Study type: Medical/biological study (experimental study)

Permeability changes induced by 130 GHz pulsed radiation on cationic liposomes loaded with carbonic anhydrase. med./bio.

Published in: Bioelectromagnetics 2007; 28 (8): 587-598

Aim of study (acc. to author)

Cationic liposomes loaded with carbonic anhydrase were used to analyze the influence of 130 GHz irradiation pulse modulated at low frequencies, on the diffusion rate of the substrate p-nitrophenyl acetate across the lipid bilayer.

Background/further details

Additionally, changes on kinetic parameters, such as the Michaelis-Menten constant and maximum reaction rate of both free carbonic anhydrase and loaded in liposome were examined to address the possible effects of 130 GHz irradiation on the enzyme activity of carbonic anhydrase itself. The effect of 130 GHz exposure on carbonic anhydrase reaction rate was also studied before and after proteolytic digestion of carbonic anhydrase sticking onto external surface of liposomes.
Thermal effects are also investigated.

Endpoint

Exposure

Exposure Parameters
Exposure 1: 130 GHz
Modulation type: pulsed
Exposure duration: continuous for 30 s plus 2 min
Exposure 2: 150 GHz
Modulation type: CW
Exposure duration: continuous for 30 s plus 2 min

Exposure 1

Main characteristics
Frequency 130 GHz
Type
Exposure duration continuous for 30 s plus 2 min
Modulation
Modulation type pulsed
Pulse width 50 ps
Additional info

trains of triangular pulses with 330 ps spacing, a train duration of 4 µs, and a train repetition rate of 5, 7, or 10 Hz

Exposure setup
Exposure source
Chamber The exposure system was located in a temperature-controlled room (~22 °C). The temperature at the bottom of the cuvette containing the liposome suspension was continuously monitored and recorded during the irradiation time.
Setup The sample cell of a CARY 50 spectrophotometer was modified to directly deliver the radiation to one side of the cuvette (1 cm wide x 3 cm high x 0.5 cm thick) containing the liposomes in a final volume of 1.5 ml. The radiation generated by the FEL was sent through a copper light-pipe with 2.5 cm diameter. An electroformed copper horn was used to match the circular cross-section of the light-pipe to the rectangular cross-section of the cuvette focussing the beam to a spot size of 0.5 cm². The radiation was strongly attenuated while passing through the liposome suspension, and the reflection from the opposite wall of the cuvette was negligible.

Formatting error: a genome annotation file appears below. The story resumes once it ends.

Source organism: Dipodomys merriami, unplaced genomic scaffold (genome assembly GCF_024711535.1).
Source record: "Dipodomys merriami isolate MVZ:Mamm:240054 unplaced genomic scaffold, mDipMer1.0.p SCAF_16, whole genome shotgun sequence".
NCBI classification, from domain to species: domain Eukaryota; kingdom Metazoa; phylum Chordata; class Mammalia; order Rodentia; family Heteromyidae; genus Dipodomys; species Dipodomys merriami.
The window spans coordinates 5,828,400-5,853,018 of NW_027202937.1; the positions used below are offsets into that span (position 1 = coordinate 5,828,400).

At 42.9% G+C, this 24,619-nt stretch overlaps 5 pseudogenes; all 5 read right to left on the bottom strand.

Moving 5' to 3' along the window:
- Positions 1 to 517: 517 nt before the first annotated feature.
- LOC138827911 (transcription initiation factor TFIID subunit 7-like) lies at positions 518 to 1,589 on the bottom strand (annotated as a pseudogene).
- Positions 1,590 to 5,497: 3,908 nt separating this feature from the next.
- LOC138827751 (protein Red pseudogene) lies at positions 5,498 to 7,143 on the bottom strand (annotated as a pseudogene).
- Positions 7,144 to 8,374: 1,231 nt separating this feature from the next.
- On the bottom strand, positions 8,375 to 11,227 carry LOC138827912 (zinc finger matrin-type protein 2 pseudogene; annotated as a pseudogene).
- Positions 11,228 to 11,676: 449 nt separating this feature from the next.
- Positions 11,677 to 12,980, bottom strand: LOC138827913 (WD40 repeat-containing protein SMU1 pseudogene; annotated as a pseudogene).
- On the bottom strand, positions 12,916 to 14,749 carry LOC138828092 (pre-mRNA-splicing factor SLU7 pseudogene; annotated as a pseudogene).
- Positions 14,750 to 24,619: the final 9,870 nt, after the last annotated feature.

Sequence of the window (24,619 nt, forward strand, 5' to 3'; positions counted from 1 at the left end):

Sham exposure A sham exposure was conducted.
Additional info The radiation was turned on and, after 30 s, the p-NPA was added and stirred before carrying out the kinetic measurement over 2 min. The initial stirring of the liposomes maintained them in suspension and avoided any sedimentation during irradiation.
Parameters
Measurand Value Type Method Mass Remarks
power density 5 mW/cm² average over time calculated - min
power density 17 mW/cm² average over time calculated - max

Exposure 2

Main characteristics
Frequency 150 GHz
Type
Exposure duration continuous for 30 s plus 2 min
Modulation
Modulation type CW
Exposure setup
Exposure source
  • Impact Avalanche Transit Time (IMPATT) diode
Setup The IMPATT diode was connected to the exposure system by means of an additional focusing cone.
Sham exposure A sham exposure was conducted.
Additional info For comparison purposes, CW irradiation at 150 GHz was performed under identical experimental conditions.
Parameters
Measurand Value Type Method Mass Remarks
power density 6.2 mW/cm² average over time calculated - -

Reference articles

Exposed system:

Methods Endpoint/measurement parameters/methodology

Investigated system:
Time of investigation:
  • during exposure
  • after exposure

Main outcome of study (acc. to author)

The data indicate that interactions can take place between lipid bilayer and 130 GHz pulsed irradiation affecting its permeability, and that this is not simply caused by heating. 130 GHz expsoure pulse modulated at low frequencies (5, 7, or 10 Hz) can enhance the permeability of cationic enzyme-containing liposomes.

Study character:

Study funded by

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